“Make sure you pay your taxes,” former President Richard Nixon told David Frost in a television interview in 1977. “Otherwise, you can get in a lot of trouble.”
If Nixon were advising presidential candidates today, he might add: “And release your tax returns.”
Since President Trump took office, dozens of states, including Virginia, have considered — and rejected — requiring presidential candidates to release their tax returns in order to appear on state ballots.
But California Gov. Gavin Newsom, a Democrat, Tuesday signed the Presidential Tax Transparency and Accountability Act, which passed on party line votes in the legislature.
To appear on the Democratic or Republican primary ballot, presidential and gubernatorial candidates now must release five years of tax returns, which will be posted online.
“These are extraordinary times and states have a legal and moral duty to do everything in their power to ensure leaders seeking the highest offices meet minimal standards, and to restore public confidence,” Newsom said in a signing statement.
See you in court, replied the Trump campaign, which contends the new law is unconstitutional.
Gov. Jerry Brown, a Democrat, vetoed a very similar bill in 2017, warning of a slippery slope. Next time, it could be a red state demanding a birth certificate or health records, Brown warned.
If the law withstands judicial scrutiny, Trump must release his returns by November for the March 3 primary. The law does not affect the general election in November 2020.
Trump says voters elected him even though he refused to release his returns. He has a point. If voters cared, they could have flocked to rival Jeb Bush, who set a record by releasing 33 years of tax returns in 2016.
The Constitution lists only three qualifications for president: at least 35 years old, a citizen born in the United States and a resident in the United States for at least 14 years. So how did we get here?
The Constitution also gives states authority to decide how their electors are chosen. Each state writes its own laws setting the rules for candidates to appear on state ballots, such as petitions with signatures of a certain number of registered voters.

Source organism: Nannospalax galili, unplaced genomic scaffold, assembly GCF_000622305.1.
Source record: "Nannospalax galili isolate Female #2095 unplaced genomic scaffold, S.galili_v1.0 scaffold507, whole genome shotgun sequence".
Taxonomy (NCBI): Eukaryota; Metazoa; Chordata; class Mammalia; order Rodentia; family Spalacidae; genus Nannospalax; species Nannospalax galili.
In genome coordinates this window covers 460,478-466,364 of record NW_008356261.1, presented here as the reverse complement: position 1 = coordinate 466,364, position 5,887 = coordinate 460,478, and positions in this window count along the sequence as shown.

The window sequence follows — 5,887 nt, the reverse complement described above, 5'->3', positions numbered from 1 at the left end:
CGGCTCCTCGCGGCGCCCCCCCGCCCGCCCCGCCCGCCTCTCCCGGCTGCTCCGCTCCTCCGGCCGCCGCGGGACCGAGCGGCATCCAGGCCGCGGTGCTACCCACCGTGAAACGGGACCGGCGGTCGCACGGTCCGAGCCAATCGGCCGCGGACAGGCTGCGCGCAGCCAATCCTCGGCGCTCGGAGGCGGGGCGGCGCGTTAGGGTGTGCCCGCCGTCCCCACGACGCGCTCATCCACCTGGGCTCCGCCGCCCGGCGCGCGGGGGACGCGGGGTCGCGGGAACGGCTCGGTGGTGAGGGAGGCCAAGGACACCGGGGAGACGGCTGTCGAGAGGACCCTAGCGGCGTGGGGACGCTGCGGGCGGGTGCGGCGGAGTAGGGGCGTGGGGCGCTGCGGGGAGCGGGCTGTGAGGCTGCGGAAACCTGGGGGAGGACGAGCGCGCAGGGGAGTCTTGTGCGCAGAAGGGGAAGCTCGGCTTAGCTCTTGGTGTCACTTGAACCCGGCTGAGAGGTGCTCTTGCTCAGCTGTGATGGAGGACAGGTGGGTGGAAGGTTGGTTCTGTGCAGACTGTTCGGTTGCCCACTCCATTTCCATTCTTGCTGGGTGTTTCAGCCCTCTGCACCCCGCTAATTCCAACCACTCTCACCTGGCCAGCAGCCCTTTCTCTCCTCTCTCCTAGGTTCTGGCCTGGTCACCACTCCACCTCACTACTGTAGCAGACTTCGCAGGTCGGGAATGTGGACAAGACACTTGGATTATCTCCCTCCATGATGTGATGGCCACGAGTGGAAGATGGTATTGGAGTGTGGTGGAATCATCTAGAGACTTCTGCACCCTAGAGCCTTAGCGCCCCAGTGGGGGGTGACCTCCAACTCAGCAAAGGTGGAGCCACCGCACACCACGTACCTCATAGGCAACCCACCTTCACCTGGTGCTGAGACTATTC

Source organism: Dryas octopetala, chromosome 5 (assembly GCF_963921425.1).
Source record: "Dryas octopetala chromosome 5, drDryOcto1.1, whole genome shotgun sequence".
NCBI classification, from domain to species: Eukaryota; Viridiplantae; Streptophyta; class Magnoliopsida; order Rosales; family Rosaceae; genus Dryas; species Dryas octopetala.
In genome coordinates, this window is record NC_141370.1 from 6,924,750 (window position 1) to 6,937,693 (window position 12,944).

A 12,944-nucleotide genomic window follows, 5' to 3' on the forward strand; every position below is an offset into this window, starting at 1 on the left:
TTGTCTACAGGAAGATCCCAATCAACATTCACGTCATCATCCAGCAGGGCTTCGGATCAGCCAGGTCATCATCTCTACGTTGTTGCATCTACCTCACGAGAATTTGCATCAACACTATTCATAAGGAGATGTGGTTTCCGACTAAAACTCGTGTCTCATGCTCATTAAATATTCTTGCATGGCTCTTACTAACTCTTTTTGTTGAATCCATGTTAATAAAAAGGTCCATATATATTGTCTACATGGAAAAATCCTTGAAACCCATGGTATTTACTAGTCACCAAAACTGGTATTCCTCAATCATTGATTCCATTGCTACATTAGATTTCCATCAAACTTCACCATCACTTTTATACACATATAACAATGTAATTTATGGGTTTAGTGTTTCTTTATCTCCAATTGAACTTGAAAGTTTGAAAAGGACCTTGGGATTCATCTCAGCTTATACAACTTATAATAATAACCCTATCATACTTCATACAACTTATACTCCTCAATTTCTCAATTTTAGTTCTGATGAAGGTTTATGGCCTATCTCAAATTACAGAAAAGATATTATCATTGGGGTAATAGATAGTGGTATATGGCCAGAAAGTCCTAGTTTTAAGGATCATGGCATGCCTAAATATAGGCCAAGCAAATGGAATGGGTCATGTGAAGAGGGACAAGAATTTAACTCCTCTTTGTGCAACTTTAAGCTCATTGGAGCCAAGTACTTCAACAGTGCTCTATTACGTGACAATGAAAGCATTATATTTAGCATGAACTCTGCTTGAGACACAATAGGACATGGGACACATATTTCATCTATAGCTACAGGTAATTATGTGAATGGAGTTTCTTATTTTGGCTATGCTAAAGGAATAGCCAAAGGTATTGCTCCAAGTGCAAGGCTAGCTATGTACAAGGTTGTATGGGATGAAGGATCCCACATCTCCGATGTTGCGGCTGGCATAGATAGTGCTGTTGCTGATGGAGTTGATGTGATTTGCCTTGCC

Federal courts have struck down several state laws involving congressional elections, including term limits. The California law raises questions about what restrictions states can place on presidential candidates.
We see the tax returns of presidential candidates and presidents because of a tradition that began after a scandal involving Nixon, according to Joseph J. Thorndike, director of the tax history project of Tax Analysts and author of several books on taxation, who appeared before a congressional panel in February.
Newspapers published stories based on leaks of details of Nixon’s tax returns, showing he had paid just $792 in federal income taxes in 1970 and $873 in 1971.
“People have got to know whether or not their president is a crook,” Nixon said at a newspaper editors’ convention in November 1973. “Well, I am not a crook.”
Three weeks later, he voluntarily released four years of tax returns to reporters and asked the Joint Committee on Taxation, Congress’ nonpartisan tax experts, to examine them.
The committee’s audit identified an improper deduction for his gift of his vice presidential papers to the National Archives as well as incorrect capital gains treatment on the sales of his apartment in New York and part of his property in San Clemente, Calif. The president owed $476,451 in back taxes and interest.
To this day, no one knows if Nixon paid up. No check was publicly shown, Nixon resigned because of Watergate and President Gerald Ford granted him a full pardon.
But since 1977, IRS policy has required an audit of every tax return filed by a sitting president and vice president, Thorndike said, and every president from Jimmy Carter to Barack Obama has released his tax returns during audits.
California’s new law is partisan and punitive fans, and it could backfire on Democrats. But Nixon was right: Americans do need to know whether their president is a crook. Like his predecessors, Trump should have released his tax returns, and he should do so now.
Mercer writes from Washington. Email her at firstname.lastname@example.org. ©2019 Marsha Mercer. All rights reserved.